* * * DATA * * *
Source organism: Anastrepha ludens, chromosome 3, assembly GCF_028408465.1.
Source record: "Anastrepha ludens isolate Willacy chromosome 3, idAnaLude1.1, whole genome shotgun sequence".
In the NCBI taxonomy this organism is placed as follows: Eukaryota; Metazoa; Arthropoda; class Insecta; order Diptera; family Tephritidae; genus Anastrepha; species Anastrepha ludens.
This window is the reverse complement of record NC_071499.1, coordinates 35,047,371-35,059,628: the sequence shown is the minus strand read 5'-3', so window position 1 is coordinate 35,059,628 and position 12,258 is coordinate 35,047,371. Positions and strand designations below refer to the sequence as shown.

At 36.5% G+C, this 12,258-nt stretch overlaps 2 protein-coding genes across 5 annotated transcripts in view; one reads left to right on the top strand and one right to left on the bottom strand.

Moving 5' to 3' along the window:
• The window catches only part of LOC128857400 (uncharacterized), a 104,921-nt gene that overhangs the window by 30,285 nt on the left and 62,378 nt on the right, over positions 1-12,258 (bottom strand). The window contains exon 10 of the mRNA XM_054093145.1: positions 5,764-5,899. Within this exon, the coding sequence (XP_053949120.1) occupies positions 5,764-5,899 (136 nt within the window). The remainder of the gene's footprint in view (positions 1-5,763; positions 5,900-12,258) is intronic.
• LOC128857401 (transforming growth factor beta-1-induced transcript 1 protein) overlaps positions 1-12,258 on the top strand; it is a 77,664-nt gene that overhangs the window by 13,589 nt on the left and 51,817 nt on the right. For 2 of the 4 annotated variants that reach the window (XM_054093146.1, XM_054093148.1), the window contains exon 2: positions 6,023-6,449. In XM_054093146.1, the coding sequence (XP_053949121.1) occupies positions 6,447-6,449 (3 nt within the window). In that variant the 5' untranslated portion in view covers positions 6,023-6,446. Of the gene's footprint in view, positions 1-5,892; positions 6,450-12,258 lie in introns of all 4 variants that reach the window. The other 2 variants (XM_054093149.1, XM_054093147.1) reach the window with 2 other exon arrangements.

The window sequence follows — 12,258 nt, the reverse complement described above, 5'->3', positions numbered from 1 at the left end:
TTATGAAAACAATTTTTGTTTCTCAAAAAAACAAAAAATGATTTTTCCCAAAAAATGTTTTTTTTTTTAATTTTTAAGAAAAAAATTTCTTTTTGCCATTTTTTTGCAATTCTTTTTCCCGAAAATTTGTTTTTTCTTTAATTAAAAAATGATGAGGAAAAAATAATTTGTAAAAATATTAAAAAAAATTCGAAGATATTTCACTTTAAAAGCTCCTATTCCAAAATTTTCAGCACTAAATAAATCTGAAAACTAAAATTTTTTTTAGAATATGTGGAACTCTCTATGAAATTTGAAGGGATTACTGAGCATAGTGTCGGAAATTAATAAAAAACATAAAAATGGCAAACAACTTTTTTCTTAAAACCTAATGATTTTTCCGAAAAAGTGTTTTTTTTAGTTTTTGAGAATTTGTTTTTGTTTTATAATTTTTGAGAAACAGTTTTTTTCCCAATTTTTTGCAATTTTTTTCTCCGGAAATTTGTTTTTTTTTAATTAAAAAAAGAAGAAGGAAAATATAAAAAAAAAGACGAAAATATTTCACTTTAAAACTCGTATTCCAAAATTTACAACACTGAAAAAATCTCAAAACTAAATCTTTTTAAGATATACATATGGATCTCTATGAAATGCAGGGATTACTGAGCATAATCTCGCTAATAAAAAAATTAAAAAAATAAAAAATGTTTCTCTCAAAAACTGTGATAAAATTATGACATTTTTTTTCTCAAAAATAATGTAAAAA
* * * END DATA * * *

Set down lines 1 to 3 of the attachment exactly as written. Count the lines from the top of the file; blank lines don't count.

Source organism: Anastrepha ludens, chromosome 3, assembly GCF_028408465.1.
Source record: "Anastrepha ludens isolate Willacy chromosome 3, idAnaLude1.1, whole genome shotgun sequence".
In the NCBI taxonomy this organism is placed as follows: Eukaryota; Metazoa; Arthropoda; class Insecta; order Diptera; family Tephritidae; genus Anastrepha; species Anastrepha ludens.